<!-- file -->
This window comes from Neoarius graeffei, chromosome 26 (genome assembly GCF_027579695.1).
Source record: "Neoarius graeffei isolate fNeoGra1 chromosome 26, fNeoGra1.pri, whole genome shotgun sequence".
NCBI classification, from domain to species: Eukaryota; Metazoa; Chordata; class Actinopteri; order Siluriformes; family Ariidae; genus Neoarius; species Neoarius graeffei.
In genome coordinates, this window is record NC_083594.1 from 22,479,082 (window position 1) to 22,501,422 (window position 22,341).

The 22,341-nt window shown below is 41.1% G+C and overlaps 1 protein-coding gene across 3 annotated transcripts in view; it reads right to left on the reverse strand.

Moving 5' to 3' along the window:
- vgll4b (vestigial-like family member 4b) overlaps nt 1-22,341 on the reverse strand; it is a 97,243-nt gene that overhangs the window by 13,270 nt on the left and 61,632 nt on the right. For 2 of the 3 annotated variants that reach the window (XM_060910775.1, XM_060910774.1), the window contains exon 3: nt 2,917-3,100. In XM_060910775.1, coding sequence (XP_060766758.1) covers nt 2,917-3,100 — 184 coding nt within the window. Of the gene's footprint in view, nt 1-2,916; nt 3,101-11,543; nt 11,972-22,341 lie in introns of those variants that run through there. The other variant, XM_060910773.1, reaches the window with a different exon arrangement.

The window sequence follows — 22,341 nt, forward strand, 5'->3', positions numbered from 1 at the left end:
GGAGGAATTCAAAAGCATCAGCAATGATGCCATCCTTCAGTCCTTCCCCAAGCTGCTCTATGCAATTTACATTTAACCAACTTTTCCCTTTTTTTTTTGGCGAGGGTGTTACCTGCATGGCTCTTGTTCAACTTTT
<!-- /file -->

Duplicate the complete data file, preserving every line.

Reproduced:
This window comes from Neoarius graeffei, chromosome 26 (genome assembly GCF_027579695.1).
Source record: "Neoarius graeffei isolate fNeoGra1 chromosome 26, fNeoGra1.pri, whole genome shotgun sequence".
NCBI classification, from domain to species: Eukaryota; Metazoa; Chordata; class Actinopteri; order Siluriformes; family Ariidae; genus Neoarius; species Neoarius graeffei.
In genome coordinates, this window is record NC_083594.1 from 22,479,082 (window position 1) to 22,501,422 (window position 22,341).

The 22,341-nt window shown below is 41.1% G+C and overlaps 1 protein-coding gene across 3 annotated transcripts in view; it reads right to left on the reverse strand.

Moving 5' to 3' along the window:
- vgll4b (vestigial-like family member 4b) overlaps nt 1-22,341 on the reverse strand; it is a 97,243-nt gene that overhangs the window by 13,270 nt on the left and 61,632 nt on the right. For 2 of the 3 annotated variants that reach the window (XM_060910775.1, XM_060910774.1), the window contains exon 3: nt 2,917-3,100. In XM_060910775.1, coding sequence (XP_060766758.1) covers nt 2,917-3,100 — 184 coding nt within the window. Of the gene's footprint in view, nt 1-2,916; nt 3,101-11,543; nt 11,972-22,341 lie in introns of those variants that run through there. The other variant, XM_060910773.1, reaches the window with a different exon arrangement.

The window sequence follows — 22,341 nt, forward strand, 5'->3', positions numbered from 1 at the left end:
GGAGGAATTCAAAAGCATCAGCAATGATGCCATCCTTCAGTCCTTCCCCAAGCTGCTCTATGCAATTTACATTTAACCAACTTTTCCCTTTTTTTTTTGGCGAGGGTGTTACCTGCATGGCTCTTGTTCAACTTTT